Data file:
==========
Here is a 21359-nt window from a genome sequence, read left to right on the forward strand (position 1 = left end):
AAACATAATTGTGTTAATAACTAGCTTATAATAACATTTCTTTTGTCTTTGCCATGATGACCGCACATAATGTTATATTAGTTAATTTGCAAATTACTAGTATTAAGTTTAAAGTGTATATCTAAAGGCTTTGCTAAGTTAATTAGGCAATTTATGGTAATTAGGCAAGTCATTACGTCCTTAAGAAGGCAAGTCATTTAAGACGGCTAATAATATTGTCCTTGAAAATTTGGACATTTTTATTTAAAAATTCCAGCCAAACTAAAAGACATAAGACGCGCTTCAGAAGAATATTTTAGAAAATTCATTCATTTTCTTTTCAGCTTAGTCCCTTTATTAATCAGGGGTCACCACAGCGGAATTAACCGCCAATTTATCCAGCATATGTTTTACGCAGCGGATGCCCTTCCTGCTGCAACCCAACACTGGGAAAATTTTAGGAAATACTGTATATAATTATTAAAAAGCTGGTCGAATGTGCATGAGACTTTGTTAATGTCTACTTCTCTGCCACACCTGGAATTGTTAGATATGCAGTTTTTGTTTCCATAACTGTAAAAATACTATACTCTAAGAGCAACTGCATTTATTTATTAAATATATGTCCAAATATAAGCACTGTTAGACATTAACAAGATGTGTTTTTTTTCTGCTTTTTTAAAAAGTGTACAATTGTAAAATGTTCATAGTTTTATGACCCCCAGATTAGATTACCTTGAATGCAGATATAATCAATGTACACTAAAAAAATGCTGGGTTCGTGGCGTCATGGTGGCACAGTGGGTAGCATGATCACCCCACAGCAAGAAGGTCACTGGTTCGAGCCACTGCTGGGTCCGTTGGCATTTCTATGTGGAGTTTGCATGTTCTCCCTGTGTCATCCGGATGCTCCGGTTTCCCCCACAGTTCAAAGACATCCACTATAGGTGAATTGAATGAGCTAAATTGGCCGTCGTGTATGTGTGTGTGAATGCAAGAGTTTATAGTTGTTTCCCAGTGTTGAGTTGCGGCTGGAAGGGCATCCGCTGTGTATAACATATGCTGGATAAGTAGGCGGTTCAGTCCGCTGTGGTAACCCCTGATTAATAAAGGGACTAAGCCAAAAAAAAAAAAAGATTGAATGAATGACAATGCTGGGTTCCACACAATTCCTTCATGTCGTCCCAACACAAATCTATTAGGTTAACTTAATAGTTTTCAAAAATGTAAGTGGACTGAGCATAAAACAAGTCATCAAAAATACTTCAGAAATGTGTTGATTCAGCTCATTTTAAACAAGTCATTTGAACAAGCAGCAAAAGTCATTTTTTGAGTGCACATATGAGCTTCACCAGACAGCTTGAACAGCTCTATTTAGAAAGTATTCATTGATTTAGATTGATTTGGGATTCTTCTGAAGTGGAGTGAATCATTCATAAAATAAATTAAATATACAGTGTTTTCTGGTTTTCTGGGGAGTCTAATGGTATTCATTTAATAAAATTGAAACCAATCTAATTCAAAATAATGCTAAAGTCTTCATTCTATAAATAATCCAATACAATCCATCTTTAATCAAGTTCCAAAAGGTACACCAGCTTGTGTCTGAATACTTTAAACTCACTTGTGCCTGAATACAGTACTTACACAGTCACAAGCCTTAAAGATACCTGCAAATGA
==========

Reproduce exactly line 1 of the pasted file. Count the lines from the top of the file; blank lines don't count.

Here is a 21359-nt window from a genome sequence, read left to right on the forward strand (position 1 = left end):